Thursday, January 7, 2010
Review: The Lonely Hearts Club by Elizabeth Eulberg
Summary from Goodreads: Penny is sick of boys and sick of dating. So she vows: no more. It's a personal choice. . .and, of course, soon everyone wants to know about it. And a few other girls are inspired. A movement is born: The Lonely Hearts Club (named after the band from Sgt. Pepper). Penny is suddenly known for her nondating ways . . . which is too bad, because there's this certain boy she can't help but like. . .
Penny Lane Bloom is tired of how boys treat her. She does not appreciate being cheated on or being dump when a boy has gotten what he wants. So, she has decided that she’s done with them. No more dating until she is out of high school. Penny starts The Lonely Hearts Club (LHC). The rules of the LHC state that members will not date while they are in high school. They will attend couples events (such as dances and parties) together as a group, and they must be supportive of each other. Within a few weeks the LHC becomes very popular, with new members joining every day. Penny needs to figure out if girls are joining because they want a break from boys or to be part of the new group. Then Penny realizes that she has feelings for a very nice guy, what is the leader of The Lonely Hearts Club to do?
The Lonely Hearts Club is a fun, fast read. The title comes from the album Sgt. Pepper’s Lonely Hearts Club Band. Penny’s parents are Beatles fanatics, naming all three of their daughters after Beatles songs, taking yearly trips to Liverpool, and being vegetarians because of Paul McCartney’s beliefs. Beatles songs and lyrics are woven into the story; favorite songs, tribute band concerts, and karaoke always involve the Beatles in some way. Rather than rebel against her parent’s love of the Beatles, Penny joins them in their devotion of the Fab Four.
The characters feel very real, you could probably find many of them at your local high school. The main trio of girls includes Penny, the fearless leader, Tracey, who has never had a boyfriend and desperately wants one, and Diane, who just broke up with her boyfriend of four years. At the beginning of the book, the reader can feel Penny’s heartbreak and disappointment in and anger towards boys. It makes sense that she would seek help and comfort from her friends. But, sometimes Penny can be a bit too harsh, putting every boy under the same label: the enemy. She becomes hyperaware of many of her male classmates and how they act around girls, except for the one who is interested in her, who she dismisses as the ultimate guy’s guy. It was nice to see Penny loosen up throughout the book, as she gets to know some of her male classmates and begins to see that not all boys are jerks.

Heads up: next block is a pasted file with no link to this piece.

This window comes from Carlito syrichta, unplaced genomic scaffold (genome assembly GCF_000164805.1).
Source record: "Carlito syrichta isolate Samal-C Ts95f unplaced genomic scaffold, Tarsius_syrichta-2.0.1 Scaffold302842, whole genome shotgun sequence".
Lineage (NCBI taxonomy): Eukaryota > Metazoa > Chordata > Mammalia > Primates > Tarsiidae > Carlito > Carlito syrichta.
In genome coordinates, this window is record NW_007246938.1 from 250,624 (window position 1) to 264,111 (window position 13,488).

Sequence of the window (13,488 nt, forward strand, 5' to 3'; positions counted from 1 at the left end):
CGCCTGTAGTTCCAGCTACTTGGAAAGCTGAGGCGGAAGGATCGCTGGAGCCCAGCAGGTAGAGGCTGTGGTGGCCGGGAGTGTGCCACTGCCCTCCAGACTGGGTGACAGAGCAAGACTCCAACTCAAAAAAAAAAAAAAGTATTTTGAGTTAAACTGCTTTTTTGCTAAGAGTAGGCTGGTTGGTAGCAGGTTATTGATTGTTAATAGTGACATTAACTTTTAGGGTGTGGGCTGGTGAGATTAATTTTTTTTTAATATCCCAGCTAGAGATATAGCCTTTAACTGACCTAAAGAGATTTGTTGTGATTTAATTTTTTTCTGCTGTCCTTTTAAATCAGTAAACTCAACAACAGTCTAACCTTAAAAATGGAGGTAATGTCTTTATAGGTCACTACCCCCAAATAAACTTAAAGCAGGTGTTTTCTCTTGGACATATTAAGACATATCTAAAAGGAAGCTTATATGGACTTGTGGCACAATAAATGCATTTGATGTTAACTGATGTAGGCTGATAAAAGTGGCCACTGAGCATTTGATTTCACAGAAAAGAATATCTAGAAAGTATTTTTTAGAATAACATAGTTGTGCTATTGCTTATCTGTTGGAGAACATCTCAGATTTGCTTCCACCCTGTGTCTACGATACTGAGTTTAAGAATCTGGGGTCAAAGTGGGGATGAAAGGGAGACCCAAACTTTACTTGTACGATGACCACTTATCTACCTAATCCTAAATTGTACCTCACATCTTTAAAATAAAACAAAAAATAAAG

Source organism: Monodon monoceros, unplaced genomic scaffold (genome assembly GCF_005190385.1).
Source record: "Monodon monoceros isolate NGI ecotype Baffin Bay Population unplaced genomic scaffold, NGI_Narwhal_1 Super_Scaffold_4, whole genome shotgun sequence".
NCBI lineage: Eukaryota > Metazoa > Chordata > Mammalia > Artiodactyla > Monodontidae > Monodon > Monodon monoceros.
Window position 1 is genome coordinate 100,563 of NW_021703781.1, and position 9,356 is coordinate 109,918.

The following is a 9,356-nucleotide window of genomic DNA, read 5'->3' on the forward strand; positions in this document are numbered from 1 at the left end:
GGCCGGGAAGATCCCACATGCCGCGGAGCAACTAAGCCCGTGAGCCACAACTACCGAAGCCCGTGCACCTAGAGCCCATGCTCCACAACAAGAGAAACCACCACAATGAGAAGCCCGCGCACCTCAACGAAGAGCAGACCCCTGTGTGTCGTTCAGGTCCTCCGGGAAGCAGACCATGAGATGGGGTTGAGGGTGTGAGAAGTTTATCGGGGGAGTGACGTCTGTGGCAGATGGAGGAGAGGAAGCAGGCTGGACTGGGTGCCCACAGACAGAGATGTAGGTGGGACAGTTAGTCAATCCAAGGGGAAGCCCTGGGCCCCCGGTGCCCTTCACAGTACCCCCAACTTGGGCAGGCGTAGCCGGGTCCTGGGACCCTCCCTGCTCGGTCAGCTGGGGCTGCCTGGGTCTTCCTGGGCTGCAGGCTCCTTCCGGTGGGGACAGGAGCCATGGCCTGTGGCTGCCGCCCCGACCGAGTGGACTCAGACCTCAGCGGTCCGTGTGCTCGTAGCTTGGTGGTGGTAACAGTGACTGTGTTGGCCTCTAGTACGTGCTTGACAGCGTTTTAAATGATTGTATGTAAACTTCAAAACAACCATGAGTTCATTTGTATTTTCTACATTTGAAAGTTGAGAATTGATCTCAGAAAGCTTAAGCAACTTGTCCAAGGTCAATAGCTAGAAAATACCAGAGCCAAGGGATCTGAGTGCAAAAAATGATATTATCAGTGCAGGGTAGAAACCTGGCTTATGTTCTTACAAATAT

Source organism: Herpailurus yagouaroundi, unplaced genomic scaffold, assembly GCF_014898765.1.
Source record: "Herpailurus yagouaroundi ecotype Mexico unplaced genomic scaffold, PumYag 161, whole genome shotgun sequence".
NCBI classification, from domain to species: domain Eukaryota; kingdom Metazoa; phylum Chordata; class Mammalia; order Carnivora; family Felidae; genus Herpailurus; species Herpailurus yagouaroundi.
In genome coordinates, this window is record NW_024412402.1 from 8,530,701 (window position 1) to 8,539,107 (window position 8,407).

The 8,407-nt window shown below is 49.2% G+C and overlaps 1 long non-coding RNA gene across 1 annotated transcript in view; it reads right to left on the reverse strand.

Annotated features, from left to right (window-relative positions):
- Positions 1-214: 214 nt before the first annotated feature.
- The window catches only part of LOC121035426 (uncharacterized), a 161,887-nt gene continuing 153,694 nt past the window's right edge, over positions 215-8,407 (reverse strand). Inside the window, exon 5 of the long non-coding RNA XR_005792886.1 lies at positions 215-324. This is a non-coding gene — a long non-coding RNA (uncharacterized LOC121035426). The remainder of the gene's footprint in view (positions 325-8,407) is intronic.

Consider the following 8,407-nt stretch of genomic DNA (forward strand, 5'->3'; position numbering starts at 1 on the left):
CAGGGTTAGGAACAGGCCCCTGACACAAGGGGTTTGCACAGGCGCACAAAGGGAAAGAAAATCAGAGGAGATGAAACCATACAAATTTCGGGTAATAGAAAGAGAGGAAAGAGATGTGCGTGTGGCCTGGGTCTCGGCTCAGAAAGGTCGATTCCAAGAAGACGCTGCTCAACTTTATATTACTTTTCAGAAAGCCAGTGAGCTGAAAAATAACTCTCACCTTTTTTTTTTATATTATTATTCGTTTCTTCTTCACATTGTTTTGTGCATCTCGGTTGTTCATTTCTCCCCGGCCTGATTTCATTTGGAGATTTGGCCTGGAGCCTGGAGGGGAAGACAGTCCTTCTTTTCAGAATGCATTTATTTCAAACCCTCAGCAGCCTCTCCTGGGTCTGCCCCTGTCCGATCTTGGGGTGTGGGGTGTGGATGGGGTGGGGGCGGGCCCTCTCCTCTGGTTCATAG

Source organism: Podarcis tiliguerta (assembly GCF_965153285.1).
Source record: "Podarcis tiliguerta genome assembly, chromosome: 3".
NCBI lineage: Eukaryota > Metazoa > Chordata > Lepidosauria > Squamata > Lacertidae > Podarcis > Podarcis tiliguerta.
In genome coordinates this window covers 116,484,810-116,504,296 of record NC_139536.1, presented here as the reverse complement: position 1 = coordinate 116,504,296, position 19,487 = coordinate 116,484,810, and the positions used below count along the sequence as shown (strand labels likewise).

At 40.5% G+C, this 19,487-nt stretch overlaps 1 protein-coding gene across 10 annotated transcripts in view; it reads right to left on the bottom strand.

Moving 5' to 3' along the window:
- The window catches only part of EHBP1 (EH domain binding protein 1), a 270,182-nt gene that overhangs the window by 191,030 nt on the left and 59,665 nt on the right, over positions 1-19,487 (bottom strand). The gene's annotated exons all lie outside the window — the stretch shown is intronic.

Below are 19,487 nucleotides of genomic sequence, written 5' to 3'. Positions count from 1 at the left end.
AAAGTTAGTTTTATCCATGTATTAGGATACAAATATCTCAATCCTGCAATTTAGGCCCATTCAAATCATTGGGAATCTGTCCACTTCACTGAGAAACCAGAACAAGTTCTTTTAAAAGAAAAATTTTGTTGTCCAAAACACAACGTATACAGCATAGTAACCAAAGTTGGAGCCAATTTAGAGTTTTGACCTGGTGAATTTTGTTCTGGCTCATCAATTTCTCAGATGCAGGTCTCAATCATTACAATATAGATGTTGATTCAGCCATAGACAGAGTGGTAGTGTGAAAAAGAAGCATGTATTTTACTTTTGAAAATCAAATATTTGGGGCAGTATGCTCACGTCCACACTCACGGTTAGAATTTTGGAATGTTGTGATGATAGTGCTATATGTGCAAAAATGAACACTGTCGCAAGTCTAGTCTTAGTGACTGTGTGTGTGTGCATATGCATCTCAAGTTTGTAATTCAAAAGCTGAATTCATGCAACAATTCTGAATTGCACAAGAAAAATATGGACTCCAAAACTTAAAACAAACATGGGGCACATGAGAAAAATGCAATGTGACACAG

It was clear from very early in the book who Penny’s eventual love interest would be. After a few misunderstandings, she finally lets herself have feelings for him. While I was reading, I wanted to tell Penny to open her eyes and heart to the wonderful guy who was trying to get her attention. But, I understand that Penny had to be ready for the relationship and ready to let go of her no dating rule. If they got together too early, the relationship would not have felt real. Plus, the book would have been much shorter.
It was nice to read about girls who were supportive of each other and positive role models. Eulberg reiterates the importance of maintaining friendships and not getting too wrapped up in a boyfriend, so that other friends begin dropping out of your life. The reader can see that in Penny’s friendships with Tracey, Diane and a few other core LHC members. The ultimate goal of the LHC is to have a group of friends who will always be there to offer support and balance in your life.
Overall a strong debut novel. Elizabeth Eulberg is an author to keep your eye on.